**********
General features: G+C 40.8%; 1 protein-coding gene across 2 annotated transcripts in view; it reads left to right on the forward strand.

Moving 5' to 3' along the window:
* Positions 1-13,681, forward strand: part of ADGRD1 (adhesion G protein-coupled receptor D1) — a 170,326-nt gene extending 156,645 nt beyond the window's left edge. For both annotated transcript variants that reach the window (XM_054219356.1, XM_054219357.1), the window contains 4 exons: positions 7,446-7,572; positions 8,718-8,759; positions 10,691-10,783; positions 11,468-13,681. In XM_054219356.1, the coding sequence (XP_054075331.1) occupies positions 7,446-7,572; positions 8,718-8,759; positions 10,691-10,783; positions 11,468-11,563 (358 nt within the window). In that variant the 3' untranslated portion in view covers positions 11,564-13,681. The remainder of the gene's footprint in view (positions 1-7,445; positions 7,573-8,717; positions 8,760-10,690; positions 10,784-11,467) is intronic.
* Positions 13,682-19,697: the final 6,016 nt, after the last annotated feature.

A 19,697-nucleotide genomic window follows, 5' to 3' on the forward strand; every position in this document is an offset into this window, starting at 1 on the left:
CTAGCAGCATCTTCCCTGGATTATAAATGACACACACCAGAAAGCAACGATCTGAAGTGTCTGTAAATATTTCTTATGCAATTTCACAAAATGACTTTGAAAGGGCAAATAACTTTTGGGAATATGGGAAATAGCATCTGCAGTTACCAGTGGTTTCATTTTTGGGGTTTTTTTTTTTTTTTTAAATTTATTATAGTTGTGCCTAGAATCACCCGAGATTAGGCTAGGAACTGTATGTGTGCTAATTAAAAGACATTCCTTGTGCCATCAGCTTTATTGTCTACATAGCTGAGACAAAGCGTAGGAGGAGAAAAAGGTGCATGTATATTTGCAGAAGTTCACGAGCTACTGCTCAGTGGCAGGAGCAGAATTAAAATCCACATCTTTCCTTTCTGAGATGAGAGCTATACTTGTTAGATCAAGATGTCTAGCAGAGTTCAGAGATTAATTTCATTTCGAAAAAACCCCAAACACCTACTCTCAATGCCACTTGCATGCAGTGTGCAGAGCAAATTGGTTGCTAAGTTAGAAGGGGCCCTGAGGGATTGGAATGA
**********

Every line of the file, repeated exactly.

General features: G+C 40.8%; 1 protein-coding gene across 2 annotated transcripts in view; it reads left to right on the forward strand.

Moving 5' to 3' along the window:
* Positions 1-13,681, forward strand: part of ADGRD1 (adhesion G protein-coupled receptor D1) — a 170,326-nt gene extending 156,645 nt beyond the window's left edge. For both annotated transcript variants that reach the window (XM_054219356.1, XM_054219357.1), the window contains 4 exons: positions 7,446-7,572; positions 8,718-8,759; positions 10,691-10,783; positions 11,468-13,681. In XM_054219356.1, the coding sequence (XP_054075331.1) occupies positions 7,446-7,572; positions 8,718-8,759; positions 10,691-10,783; positions 11,468-11,563 (358 nt within the window). In that variant the 3' untranslated portion in view covers positions 11,564-13,681. The remainder of the gene's footprint in view (positions 1-7,445; positions 7,573-8,717; positions 8,760-10,690; positions 10,784-11,467) is intronic.
* Positions 13,682-19,697: the final 6,016 nt, after the last annotated feature.

A 19,697-nucleotide genomic window follows, 5' to 3' on the forward strand; every position in this document is an offset into this window, starting at 1 on the left:
CTAGCAGCATCTTCCCTGGATTATAAATGACACACACCAGAAAGCAACGATCTGAAGTGTCTGTAAATATTTCTTATGCAATTTCACAAAATGACTTTGAAAGGGCAAATAACTTTTGGGAATATGGGAAATAGCATCTGCAGTTACCAGTGGTTTCATTTTTGGGGTTTTTTTTTTTTTTTTAAATTTATTATAGTTGTGCCTAGAATCACCCGAGATTAGGCTAGGAACTGTATGTGTGCTAATTAAAAGACATTCCTTGTGCCATCAGCTTTATTGTCTACATAGCTGAGACAAAGCGTAGGAGGAGAAAAAGGTGCATGTATATTTGCAGAAGTTCACGAGCTACTGCTCAGTGGCAGGAGCAGAATTAAAATCCACATCTTTCCTTTCTGAGATGAGAGCTATACTTGTTAGATCAAGATGTCTAGCAGAGTTCAGAGATTAATTTCATTTCGAAAAAACCCCAAACACCTACTCTCAATGCCACTTGCATGCAGTGTGCAGAGCAAATTGGTTGCTAAGTTAGAAGGGGCCCTGAGGGATTGGAATGA